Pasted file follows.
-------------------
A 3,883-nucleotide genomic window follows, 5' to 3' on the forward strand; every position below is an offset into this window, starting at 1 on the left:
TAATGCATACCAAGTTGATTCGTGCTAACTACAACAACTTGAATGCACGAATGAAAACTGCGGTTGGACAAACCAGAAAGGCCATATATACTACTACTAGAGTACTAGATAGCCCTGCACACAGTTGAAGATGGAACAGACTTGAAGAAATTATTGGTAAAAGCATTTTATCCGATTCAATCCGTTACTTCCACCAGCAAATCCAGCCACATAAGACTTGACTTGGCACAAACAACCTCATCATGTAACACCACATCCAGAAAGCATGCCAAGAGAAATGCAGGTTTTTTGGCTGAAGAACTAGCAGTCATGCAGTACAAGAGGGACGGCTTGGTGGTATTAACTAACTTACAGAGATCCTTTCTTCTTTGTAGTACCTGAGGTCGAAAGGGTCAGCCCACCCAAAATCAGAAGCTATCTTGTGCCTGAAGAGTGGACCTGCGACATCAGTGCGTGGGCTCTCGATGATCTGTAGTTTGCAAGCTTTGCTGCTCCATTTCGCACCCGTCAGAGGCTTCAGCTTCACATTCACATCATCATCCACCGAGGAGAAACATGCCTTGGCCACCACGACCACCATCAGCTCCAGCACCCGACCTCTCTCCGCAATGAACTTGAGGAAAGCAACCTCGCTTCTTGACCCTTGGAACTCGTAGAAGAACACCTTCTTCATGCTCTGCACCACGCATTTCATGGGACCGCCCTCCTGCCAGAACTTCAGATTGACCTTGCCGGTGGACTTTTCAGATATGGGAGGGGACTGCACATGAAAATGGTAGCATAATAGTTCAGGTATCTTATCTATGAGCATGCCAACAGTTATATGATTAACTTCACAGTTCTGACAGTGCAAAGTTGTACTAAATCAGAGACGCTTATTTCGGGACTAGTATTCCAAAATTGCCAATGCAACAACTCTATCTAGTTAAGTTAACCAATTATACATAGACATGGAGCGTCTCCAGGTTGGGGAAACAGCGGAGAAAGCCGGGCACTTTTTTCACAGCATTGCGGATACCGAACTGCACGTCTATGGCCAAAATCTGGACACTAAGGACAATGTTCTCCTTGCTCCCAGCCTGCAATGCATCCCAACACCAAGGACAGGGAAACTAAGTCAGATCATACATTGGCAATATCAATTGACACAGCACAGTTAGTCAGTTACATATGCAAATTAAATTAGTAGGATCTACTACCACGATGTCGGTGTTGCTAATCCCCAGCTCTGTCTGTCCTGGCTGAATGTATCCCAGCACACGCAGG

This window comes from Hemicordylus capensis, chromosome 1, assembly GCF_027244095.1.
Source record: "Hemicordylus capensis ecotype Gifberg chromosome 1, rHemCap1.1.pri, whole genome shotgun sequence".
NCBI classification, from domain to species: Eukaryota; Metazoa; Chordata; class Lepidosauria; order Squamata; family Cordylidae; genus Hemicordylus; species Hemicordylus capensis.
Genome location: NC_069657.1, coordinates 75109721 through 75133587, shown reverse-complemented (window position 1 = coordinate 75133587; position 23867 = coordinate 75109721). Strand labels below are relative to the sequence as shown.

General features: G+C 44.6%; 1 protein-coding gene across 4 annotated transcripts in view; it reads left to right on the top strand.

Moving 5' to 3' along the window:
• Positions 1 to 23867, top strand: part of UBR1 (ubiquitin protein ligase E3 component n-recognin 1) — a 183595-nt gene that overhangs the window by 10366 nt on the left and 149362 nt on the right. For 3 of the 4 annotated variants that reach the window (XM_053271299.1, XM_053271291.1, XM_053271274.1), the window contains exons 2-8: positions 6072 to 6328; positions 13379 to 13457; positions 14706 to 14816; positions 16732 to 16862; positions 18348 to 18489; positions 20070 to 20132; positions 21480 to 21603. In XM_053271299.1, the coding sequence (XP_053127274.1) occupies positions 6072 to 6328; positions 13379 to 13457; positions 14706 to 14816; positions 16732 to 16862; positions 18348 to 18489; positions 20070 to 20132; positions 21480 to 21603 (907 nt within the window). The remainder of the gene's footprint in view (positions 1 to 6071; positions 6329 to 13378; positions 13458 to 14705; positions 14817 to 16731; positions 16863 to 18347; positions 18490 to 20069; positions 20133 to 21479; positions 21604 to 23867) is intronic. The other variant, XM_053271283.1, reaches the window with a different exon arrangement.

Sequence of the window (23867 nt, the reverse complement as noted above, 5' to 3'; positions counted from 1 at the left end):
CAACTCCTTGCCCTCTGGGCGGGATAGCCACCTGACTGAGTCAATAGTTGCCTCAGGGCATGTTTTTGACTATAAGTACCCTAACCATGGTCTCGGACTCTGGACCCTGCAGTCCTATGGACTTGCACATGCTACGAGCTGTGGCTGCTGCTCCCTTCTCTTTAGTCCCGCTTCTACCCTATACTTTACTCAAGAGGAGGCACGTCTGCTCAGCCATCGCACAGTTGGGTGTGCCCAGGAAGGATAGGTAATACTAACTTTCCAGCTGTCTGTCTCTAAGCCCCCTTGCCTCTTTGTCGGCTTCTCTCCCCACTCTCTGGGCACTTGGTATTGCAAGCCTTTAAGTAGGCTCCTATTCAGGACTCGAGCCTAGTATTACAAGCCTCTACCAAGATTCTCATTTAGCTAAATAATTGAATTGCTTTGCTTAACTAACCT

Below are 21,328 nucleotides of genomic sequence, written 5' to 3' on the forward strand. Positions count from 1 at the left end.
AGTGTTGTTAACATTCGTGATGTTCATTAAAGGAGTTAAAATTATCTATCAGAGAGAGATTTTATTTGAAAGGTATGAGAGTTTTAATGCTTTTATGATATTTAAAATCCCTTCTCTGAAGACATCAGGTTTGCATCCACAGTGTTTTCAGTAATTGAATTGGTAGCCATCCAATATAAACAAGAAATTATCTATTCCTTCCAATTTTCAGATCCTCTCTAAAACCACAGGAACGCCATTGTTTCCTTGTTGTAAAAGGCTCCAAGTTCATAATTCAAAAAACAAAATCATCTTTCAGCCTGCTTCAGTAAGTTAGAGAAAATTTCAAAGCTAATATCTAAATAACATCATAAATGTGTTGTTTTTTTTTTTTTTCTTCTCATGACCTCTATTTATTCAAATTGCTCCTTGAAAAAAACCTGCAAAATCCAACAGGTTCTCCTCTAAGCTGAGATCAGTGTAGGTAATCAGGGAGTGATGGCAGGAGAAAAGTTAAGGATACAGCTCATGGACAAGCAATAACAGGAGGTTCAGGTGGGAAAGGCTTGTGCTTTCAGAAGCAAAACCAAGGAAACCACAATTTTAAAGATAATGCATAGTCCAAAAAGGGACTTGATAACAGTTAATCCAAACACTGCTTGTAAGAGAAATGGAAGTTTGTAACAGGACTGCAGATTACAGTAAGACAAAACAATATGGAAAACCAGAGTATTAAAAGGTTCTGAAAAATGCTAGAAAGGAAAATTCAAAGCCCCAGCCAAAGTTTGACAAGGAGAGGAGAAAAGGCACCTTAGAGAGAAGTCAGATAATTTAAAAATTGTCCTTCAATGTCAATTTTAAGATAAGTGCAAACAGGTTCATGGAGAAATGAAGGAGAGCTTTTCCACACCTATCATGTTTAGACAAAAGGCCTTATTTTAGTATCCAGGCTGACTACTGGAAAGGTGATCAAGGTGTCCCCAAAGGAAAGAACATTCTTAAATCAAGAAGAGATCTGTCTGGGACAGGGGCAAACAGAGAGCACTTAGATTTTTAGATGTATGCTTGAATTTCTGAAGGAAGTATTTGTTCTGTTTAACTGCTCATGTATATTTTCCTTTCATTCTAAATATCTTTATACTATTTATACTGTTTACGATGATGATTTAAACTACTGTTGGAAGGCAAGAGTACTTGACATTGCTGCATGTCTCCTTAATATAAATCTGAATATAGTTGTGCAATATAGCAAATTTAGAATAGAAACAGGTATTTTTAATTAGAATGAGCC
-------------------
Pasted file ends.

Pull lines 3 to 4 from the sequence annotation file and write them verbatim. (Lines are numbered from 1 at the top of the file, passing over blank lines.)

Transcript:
This window comes from Hemicordylus capensis, chromosome 1, assembly GCF_027244095.1.
Source record: "Hemicordylus capensis ecotype Gifberg chromosome 1, rHemCap1.1.pri, whole genome shotgun sequence".